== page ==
The Traveling Employee Doctrine Should Not Apply to Insurance Coverage Issues
In Indiana, there are significant differences between course of employment for worker’s compensation purposes and scope of employment for vicarious liability purposes. See Horace Mann Ins., 696 N.E.2d at 68; see also Winn Dixie Stores, Inc. v. Akin, 533 So. 2d 829, 832 (Fla. 4th Dist. Ct. App. 1988) (“[T]here may be situations where it may be proper to hold an employer liable for compensation benefits to the employee and yet not hold the employer responsible for that employee’s conduct in causing injury to a third person arising out of the same situation.”). Although some overlap exists, see Expressway Dodge, Inc. v. McFarland, 766 N.E.2d 26, 29-30 (Ind. Ct. App. 2002), applying the traveling employee doctrine to insurance coverage or vicarious liability would significantly expand employer and insurer liability and would be inconsistent with the general principle that the location of an employee’s act or omission does not determine whether an employee is within the scope of employment. See, e.g., Prater v. Indiana Briquetting Corp., 253 Ind. 83, 89, 251 N.E.2d 810, 813 (1969) (“The actual situs of the injury, although a consideration, is not controlling.”); Wiles v. Mahan, 405 N.E.2d 591, 597 (Ind. Ct. App. 1980); KCL Corp. v. Pierce, 141 Ind. App. 120, 125, 226 N.E.2d 548, 551 (1967) (“Although being on the premises is a factor which may be considered in determining whether the aggrieved party is in the course of her employment, it is not controlling. To be in the course of employment, the aggrieved party must be performing a duty owed to his employer which is required by or incidental to his employment.”).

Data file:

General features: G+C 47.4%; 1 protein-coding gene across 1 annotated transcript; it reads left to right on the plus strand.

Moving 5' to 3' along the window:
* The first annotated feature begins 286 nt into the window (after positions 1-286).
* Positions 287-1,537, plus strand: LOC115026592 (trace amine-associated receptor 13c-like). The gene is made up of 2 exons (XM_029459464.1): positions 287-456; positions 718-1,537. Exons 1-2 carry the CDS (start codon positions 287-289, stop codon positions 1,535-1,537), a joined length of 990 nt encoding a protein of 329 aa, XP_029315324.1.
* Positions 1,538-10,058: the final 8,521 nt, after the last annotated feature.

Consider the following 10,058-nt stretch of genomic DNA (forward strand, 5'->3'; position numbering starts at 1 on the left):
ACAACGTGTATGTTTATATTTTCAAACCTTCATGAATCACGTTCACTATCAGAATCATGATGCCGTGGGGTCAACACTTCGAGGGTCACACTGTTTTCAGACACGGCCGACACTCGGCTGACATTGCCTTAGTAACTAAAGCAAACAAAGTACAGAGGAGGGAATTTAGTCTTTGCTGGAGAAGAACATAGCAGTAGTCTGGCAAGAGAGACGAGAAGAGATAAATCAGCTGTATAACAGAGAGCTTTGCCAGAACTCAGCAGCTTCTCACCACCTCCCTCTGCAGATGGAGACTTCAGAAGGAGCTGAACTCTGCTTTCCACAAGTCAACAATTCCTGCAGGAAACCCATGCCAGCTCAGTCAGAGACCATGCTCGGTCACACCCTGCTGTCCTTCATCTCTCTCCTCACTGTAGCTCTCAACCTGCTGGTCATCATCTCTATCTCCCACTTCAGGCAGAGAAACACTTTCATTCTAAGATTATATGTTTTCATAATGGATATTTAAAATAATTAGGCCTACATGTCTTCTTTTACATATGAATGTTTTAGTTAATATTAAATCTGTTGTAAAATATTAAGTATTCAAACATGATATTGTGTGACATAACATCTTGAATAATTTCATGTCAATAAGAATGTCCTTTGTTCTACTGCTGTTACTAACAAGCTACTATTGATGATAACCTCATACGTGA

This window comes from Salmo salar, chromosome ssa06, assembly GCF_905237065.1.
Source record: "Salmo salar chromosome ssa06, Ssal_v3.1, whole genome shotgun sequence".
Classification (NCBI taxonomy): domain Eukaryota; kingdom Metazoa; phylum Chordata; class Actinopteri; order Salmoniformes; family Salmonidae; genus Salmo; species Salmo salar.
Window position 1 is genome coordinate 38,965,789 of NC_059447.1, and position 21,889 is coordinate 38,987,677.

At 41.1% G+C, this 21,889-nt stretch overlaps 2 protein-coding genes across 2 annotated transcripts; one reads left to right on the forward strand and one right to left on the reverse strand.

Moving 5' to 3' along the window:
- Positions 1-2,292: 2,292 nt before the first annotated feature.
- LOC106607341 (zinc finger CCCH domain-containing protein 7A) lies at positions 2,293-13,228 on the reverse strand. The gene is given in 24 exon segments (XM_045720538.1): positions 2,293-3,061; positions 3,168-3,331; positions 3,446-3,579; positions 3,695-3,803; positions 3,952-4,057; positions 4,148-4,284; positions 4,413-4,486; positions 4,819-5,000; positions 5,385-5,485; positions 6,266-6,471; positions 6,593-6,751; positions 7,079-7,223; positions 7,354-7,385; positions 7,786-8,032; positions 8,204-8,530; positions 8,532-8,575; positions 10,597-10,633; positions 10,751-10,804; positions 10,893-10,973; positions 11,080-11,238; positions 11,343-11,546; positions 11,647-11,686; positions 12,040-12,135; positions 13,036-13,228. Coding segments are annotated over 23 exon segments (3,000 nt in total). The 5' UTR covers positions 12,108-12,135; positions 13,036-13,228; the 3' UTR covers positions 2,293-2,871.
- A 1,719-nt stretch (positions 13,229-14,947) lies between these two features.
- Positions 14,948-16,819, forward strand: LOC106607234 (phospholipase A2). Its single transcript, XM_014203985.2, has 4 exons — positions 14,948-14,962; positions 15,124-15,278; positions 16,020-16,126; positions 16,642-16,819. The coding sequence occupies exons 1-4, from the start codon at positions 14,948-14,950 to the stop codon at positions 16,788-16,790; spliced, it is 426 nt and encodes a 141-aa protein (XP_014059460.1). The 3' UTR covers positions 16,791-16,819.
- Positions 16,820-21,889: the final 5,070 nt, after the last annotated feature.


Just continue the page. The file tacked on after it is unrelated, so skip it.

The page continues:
That the general test for liability and coverage should apply regardless of an employee’s traveling status finds support in not only general principles of Indiana law but also in out-of-state decisions and the common sense principle that “during his off-duty hours, a traveling employee is generally free to do as he pleases; the employer lacks the power of control that ordinarily justifies respondeat superior liability.” Liberty Mut. Ins. Co. v. Elec. Sys., Inc., 813 F. Supp. 802, 810 (S.D. Fla. 1993); see also Pister, 998 N.E.2d at 133; Sunderland v. Lockheed Martin Aeronautical Sys. Support Co., 130 Cal. App. 4th 1, 11 (2005) (“The commercial traveler rule results from the liberal construction of the workers’ compensation statutes to extend benefits to protect injured employees. It provides no basis for imputing employee tort liability to an employer who is not at fault.”). If asked to decide the question, an Indiana court should apply the general test for traveling employees, without modification; to do otherwise would contravene the fundamental concept that, although liable for employees’ foreseeable conduct, “[a]n employer does not assume the role of insurer against all harm suffered by third parties with whom its employees may interact.” Restatement (Third) of Agency § 7.07 cmt. b.
Strategies for Determining Coverage Obligations